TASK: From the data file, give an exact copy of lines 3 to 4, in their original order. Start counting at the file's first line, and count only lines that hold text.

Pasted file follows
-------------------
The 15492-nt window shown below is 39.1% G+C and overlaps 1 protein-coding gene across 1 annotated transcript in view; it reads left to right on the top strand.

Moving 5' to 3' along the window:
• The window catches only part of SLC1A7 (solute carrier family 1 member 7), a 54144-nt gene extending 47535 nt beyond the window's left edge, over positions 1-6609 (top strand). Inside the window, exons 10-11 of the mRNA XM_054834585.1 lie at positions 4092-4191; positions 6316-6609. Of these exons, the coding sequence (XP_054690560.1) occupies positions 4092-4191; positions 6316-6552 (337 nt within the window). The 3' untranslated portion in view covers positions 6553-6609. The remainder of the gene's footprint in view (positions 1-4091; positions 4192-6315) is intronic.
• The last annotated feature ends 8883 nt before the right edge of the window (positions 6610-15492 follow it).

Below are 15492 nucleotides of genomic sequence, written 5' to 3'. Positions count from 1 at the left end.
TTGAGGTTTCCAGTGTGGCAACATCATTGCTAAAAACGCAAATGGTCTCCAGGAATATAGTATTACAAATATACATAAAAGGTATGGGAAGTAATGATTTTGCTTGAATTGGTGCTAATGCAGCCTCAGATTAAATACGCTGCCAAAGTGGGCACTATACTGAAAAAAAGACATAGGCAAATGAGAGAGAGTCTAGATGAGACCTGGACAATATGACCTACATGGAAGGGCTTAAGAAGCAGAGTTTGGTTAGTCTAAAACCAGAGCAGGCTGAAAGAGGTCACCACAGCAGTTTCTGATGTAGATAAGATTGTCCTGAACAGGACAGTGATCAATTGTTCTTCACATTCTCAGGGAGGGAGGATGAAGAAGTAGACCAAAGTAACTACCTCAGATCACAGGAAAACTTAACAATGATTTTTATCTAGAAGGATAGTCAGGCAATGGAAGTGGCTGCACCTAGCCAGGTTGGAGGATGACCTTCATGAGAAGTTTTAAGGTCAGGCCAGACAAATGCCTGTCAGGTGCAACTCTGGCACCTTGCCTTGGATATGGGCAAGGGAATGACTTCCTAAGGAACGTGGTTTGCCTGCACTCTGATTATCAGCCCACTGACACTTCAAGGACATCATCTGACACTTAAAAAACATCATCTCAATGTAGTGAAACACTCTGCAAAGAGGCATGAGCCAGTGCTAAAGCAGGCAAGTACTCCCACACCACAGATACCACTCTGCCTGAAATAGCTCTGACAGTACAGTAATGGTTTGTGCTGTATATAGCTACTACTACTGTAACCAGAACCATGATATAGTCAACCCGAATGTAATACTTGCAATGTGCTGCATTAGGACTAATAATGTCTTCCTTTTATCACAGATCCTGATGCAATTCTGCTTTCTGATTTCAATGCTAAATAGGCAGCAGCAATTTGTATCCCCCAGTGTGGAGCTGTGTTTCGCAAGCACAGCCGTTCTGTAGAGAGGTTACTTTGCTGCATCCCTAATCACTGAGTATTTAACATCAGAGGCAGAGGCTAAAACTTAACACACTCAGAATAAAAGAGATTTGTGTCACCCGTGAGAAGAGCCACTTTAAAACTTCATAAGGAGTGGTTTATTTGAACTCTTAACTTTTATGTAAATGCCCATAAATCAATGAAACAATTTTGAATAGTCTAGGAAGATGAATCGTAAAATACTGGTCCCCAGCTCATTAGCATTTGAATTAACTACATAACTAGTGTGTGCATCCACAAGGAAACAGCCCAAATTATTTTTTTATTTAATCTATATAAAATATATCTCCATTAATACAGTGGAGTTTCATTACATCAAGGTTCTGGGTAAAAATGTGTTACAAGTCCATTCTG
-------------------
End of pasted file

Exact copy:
• The window catches only part of SLC1A7 (solute carrier family 1 member 7), a 54144-nt gene extending 47535 nt beyond the window's left edge, over positions 1-6609 (top strand). Inside the window, exons 10-11 of the mRNA XM_054834585.1 lie at positions 4092-4191; positions 6316-6609. Of these exons, the coding sequence (XP_054690560.1) occupies positions 4092-4191; positions 6316-6552 (337 nt within the window). The 3' untranslated portion in view covers positions 6553-6609. The remainder of the gene's footprint in view (positions 1-4091; positions 4192-6315) is intronic.
• The last annotated feature ends 8883 nt before the right edge of the window (positions 6610-15492 follow it).